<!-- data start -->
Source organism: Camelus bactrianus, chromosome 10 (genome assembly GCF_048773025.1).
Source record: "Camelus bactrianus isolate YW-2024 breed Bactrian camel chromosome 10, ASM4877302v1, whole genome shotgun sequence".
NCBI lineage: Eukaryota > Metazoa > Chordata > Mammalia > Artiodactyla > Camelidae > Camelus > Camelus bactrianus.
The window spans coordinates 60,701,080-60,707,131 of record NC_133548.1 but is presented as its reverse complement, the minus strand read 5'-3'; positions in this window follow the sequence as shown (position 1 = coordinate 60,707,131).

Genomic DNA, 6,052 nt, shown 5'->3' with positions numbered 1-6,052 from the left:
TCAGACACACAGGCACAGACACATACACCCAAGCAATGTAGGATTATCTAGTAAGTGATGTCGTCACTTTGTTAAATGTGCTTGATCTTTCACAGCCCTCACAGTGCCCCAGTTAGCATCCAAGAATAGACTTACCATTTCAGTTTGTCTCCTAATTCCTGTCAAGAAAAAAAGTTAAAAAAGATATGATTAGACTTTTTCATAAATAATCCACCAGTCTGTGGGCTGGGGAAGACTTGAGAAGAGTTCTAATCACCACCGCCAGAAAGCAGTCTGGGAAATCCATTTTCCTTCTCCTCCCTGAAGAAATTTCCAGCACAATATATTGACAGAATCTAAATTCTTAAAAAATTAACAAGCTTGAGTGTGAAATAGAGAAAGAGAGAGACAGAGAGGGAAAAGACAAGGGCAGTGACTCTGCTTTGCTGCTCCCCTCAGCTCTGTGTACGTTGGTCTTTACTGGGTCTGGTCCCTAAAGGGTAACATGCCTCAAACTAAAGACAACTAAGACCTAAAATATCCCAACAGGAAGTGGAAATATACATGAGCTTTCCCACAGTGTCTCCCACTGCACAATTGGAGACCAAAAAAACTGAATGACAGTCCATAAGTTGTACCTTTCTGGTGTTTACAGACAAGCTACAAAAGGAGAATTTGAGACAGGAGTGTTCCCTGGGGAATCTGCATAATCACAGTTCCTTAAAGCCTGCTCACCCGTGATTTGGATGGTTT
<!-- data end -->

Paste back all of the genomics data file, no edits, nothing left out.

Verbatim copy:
Source organism: Camelus bactrianus, chromosome 10 (genome assembly GCF_048773025.1).
Source record: "Camelus bactrianus isolate YW-2024 breed Bactrian camel chromosome 10, ASM4877302v1, whole genome shotgun sequence".
NCBI lineage: Eukaryota > Metazoa > Chordata > Mammalia > Artiodactyla > Camelidae > Camelus > Camelus bactrianus.
The window spans coordinates 60,701,080-60,707,131 of record NC_133548.1 but is presented as its reverse complement, the minus strand read 5'-3'; positions in this window follow the sequence as shown (position 1 = coordinate 60,707,131).

Genomic DNA, 6,052 nt, shown 5'->3' with positions numbered 1-6,052 from the left:
TCAGACACACAGGCACAGACACATACACCCAAGCAATGTAGGATTATCTAGTAAGTGATGTCGTCACTTTGTTAAATGTGCTTGATCTTTCACAGCCCTCACAGTGCCCCAGTTAGCATCCAAGAATAGACTTACCATTTCAGTTTGTCTCCTAATTCCTGTCAAGAAAAAAAGTTAAAAAAGATATGATTAGACTTTTTCATAAATAATCCACCAGTCTGTGGGCTGGGGAAGACTTGAGAAGAGTTCTAATCACCACCGCCAGAAAGCAGTCTGGGAAATCCATTTTCCTTCTCCTCCCTGAAGAAATTTCCAGCACAATATATTGACAGAATCTAAATTCTTAAAAAATTAACAAGCTTGAGTGTGAAATAGAGAAAGAGAGAGACAGAGAGGGAAAAGACAAGGGCAGTGACTCTGCTTTGCTGCTCCCCTCAGCTCTGTGTACGTTGGTCTTTACTGGGTCTGGTCCCTAAAGGGTAACATGCCTCAAACTAAAGACAACTAAGACCTAAAATATCCCAACAGGAAGTGGAAATATACATGAGCTTTCCCACAGTGTCTCCCACTGCACAATTGGAGACCAAAAAAACTGAATGACAGTCCATAAGTTGTACCTTTCTGGTGTTTACAGACAAGCTACAAAAGGAGAATTTGAGACAGGAGTGTTCCCTGGGGAATCTGCATAATCACAGTTCCTTAAAGCCTGCTCACCCGTGATTTGGATGGTTT